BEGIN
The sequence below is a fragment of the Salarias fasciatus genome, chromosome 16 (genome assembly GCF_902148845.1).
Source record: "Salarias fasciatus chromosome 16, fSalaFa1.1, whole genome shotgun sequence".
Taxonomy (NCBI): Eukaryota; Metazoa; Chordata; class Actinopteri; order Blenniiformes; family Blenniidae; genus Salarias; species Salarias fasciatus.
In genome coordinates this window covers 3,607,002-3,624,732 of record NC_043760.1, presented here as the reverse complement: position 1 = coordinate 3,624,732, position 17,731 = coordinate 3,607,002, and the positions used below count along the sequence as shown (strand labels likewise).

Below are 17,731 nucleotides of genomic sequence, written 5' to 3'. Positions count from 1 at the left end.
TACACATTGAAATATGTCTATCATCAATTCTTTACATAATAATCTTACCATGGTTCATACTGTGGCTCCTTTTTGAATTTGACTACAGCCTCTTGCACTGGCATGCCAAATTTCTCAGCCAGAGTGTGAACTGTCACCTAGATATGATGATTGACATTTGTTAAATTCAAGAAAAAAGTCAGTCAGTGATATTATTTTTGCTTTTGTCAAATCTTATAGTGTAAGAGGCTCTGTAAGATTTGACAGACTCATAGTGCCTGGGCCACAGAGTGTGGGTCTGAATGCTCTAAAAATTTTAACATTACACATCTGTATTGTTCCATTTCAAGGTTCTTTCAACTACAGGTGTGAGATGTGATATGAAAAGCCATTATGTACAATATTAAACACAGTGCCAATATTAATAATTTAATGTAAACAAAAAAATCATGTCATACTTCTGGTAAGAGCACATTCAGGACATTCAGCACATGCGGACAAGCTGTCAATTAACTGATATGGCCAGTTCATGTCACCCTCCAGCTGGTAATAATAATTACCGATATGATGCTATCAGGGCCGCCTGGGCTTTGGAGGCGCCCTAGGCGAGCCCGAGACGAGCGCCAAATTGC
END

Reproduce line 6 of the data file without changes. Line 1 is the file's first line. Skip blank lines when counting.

TACACATTGAAATATGTCTATCATCAATTCTTTACATAATAATCTTACCATGGTTCATACTGTGGCTCCTTTTTGAATTTGACTACAGCCTCTTGCACTGGCATGCCAAATTTCTCAGCCAGAGTGTGAACTGTCACCTAGATATGATGATTGACATTTGTTAAATTCAAGAAAAAAGTCAGTCAGTGATATTATTTTTGCTTTTGTCAAATCTTATAGTGTAAGAGGCTCTGTAAGATTTGACAGACTCATAGTGCCTGGGCCACAGAGTGTGGGTCTGAATGCTCTAAAAATTTTAACATTACACATCTGTATTGTTCCATTTCAAGGTTCTTTCAACTACAGGTGTGAGATGTGATATGAAAAGCCATTATGTACAATATTAAACACAGTGCCAATATTAATAATTTAATGTAAACAAAAAAATCATGTCATACTTCTGGTAAGAGCACATTCAGGACATTCAGCACATGCGGACAAGCTGTCAATTAACTGATATGGCCAGTTCATGTCACCCTCCAGCTGGTAATAATAATTACCGATATGATGCTATCAGGGCCGCCTGGGCTTTGGAGGCGCCCTAGGCGAGCCCGAGACGAGCGCCAAATTGC